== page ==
In the end, they chose to dissemble and reassemble the chiller. “This option actually saved us $100,000 in addition to the time it would have taken to excavate and reconstruct the area,” says Blair.
Two chilled water systems were installed to help ensure continued service; each included dual compressors for both system redundancy and flexibility. The back up chiller and secondary compressors operate as needed during high demand times. Additionally a plate and frame heat exchanger was installed in the chilled water system to provide free cooling during winter months, reducing the need to operate the new electric chillers as often.
The chiller project has produced the desired benefits the hotel team wanted. Combined with the installation of reset controllers on boilers and temperature and humidity sensors controlling boilers, pumps, chillers, and cooling tower, the hotel has reduced energy expenses by over 30% and now maintains the building temperature and humidity at a more comfortable level for guests and helps better preserve the painting collection. “The guest room, lobby, and public space has allowed the Oxford to compete better in the downtown Denver market, driving a higher average rate and gaining the hotel stronger market share—even during the economic challenges of the past several years,” adds Blair.
Welcome To The Oxford
The renovation also included upgrades to the exterior of the building. The Oxford invested more than $125,000 to recreate the original wrought iron canopy visitors saw when entering downtown Denver and the hotel. The canopy was completed in July 2009 and required approval from the Colorado Historic Society and the Colorado State Historic Fund, which supported the effort with a $35,000 grant written and managed by Historic Denver.
A new, green ready roof was recently installed as well. However, a timetable for that project has not been set.
“To complete the project we would need additional roof sheeting and would need to install vegetation trays,” says Blair. “We would also add some additional structural framing in our attic to support the extra weight.” This leaves an open ended future for the roof’s development.
Despite the changes, one detail that has remained is the hotel’s “ghostly” reputation. Reportedly, the spirit of an early 1900s postal worker who was never able to deliver the Christmas gifts he was carrying to nearby Central City has visited the Cruise Room. Meanwhile, another tale claims that a young woman haunts room 320 after an incident in 1898 when her husband murdered her when he caught her there with her lover. Visitors are said to have seen faint images of the woman’s face as well as the sight of her standing in the room.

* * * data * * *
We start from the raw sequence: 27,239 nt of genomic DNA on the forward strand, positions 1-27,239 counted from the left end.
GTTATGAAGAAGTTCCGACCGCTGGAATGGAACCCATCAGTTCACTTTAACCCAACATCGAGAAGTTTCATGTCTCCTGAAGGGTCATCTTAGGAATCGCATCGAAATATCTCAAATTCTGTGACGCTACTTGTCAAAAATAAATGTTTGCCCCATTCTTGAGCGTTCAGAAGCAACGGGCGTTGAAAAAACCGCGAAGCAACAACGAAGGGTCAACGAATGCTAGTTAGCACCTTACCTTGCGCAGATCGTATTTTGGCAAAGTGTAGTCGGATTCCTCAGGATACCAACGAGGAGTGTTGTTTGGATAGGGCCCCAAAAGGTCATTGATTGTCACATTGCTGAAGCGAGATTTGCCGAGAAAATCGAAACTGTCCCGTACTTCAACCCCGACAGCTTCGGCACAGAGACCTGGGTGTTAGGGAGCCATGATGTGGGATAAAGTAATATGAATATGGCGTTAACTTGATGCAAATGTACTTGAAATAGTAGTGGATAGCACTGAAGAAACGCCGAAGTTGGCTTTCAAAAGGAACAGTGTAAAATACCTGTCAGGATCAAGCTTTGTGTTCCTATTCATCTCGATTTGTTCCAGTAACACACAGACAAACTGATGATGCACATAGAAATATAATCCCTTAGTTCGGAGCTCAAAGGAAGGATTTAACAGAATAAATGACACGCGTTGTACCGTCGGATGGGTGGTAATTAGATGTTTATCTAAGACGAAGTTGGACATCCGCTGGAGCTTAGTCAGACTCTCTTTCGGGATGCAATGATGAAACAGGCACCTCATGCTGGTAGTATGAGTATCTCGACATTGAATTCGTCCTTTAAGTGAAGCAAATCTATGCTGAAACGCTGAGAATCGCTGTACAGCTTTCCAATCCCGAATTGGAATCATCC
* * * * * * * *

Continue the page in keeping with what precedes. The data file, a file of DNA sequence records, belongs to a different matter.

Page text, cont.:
“Paranormal activity remains about the same,” says Blair. “There are no new issues or changes to existing activity with regular areas including guest room 320, the most ‘haunted’ area in the hotel.”
With all the improvements and changes, the Oxford has kept its identity as a link to Denver’s past while keeping an eye on the future—something that pleases everyone involved with the hotel. “Our guests consistently comment about the comfort and beauty of the hotel and appreciate the attention given to the historic nature of the property,” says Blair. “We wanted a high quality finished product that maintained the heart and soul of The Oxford Hotel.”
This article was based on an interview with Blair and Michna.
Project: The Oxford Hotel. Location: Denver, CO. Type of Project: Renovation. Function of Facility: Hospitality. Owner: Sage Hospitality. In House Project Management Team: Sage Hospitality. Square Footage: 140,000. Construction Timetable: 2004-2011. Budget: $3.1 million. Architect: JG Johnson Architects. Electrical/Mechanical Engineer: Hadji and Associates, P.E. Structural Engineer: Lorin Lieberman, P.E. General Contractor: Trane. Interior Designer: J. Kattman Associates. LEED Consultant: Jake Sloan, AP.
Building Management/System Services: Trane. Fire System Components: Edwards. Elevators: Hollister Whitney; Elevator Controls Corporation; Yaskawa. HVAC Equipment: Trane. Plumbing: Kohler; American Standard. Lighting: GE, TCP, Philips. Roofing: Versico. Window Treatments: Charles Calloway.